[Editorial] Bipartisan solution rather than a windfall tax

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[Editorial] Bipartisan solution rather than a windfall tax

The main opposition party has raised the idea of slapping a so-called windfall profits tax on energy vendors to supplement households due to the spike in fuel and utility charges. Democratic Party (DP) Chair Lee Jae-myung last week proposed a 7.2 trillion won ($5.8 billion) relief program for households and small businesses faced with a jump in fuel prices. To finance the subsidy, he suggested a windfall tax on energy companies benefiting from the surge in international fuel prices. But a levy on a transitory spike in energy costs goes against the market and tax principles.

Oil refiners have enjoyed greater income from the rise in international oil and gas prices. But the profits are provisional from their earlier purchases before prices went up. They can turn to losses once companies run out of stock. If they should be taxed for their profits from increased oil prices, why did the government give subsidies to them for their losses of more than 2 trillion won when oil prices plunged in 2014. Companies, not the government, should account for the changes in the bottom line from fluctuations in input costs.

Lee argued that other countries also impose a windfall tax on energy companies. But that is misleading. The situation cannot be the same for domestic refiners whose bottom line relies on refining margins unlike multinational majors which have their own oil fields.

The DP also proposes a supplementary budget of 30 trillion won to help address energy and economic hardships. The new budget includes 150,000 won to 400,000 won for each of the 17 million households in the lower 80 percent income bracket. Drawing up an extra budget just a month after the 2023 fiscal budget passed the legislature is inappropriate. It can exacerbate inflationary pressure to harden people’s lives further. The hefty cash handouts by the previous Moon Jae-in administration during Covid-19 made prices soar, which had to be resolved by interest rate hikes.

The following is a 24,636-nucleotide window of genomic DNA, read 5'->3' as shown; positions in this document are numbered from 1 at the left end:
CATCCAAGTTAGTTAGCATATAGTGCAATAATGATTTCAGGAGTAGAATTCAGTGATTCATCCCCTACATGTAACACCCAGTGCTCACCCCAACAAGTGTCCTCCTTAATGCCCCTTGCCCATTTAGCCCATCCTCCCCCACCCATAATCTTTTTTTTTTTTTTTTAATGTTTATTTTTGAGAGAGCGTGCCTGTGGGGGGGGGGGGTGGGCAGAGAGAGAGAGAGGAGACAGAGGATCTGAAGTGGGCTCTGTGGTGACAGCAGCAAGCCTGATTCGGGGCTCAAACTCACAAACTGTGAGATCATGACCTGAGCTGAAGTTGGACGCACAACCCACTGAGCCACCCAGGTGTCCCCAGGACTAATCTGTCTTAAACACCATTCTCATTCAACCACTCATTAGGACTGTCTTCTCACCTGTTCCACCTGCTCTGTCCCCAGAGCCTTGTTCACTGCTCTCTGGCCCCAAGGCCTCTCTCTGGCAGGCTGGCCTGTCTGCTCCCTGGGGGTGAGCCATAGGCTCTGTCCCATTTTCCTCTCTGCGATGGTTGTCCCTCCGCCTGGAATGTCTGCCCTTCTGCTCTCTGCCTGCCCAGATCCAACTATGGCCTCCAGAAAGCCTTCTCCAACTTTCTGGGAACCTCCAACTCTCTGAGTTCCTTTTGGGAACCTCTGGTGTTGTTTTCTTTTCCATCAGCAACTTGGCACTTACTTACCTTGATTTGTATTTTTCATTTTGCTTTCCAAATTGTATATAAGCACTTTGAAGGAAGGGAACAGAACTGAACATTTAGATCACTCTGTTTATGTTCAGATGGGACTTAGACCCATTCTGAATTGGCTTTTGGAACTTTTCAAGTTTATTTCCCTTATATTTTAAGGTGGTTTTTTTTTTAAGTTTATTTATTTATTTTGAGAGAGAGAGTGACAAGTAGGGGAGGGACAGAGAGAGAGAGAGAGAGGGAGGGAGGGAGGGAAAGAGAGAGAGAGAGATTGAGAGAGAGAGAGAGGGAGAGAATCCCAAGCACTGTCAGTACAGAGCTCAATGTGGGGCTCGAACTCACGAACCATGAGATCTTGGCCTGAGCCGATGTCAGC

The DP blames the government for the jump in gas bills. But the Moon administration shares the responsibility for freezing gas charges while international LNG prices tripled over a year from the end of 2020. The Ukraine war fueled gas prices to cause near 9 trillion won in operating losses for Korea Gas Corporation. The country is now paying the price from a stalled increase due to a populist move in fear of losing votes during elections.

Lifting gas charges is inevitable for a country entirely reliant on imports. What is more urgent is taking care of the low-income class during the cold weather instead of wrangling over who is responsible for the jump in fuel prices. Resorting to a windfall tax to fund the program will bring about greater side effects.
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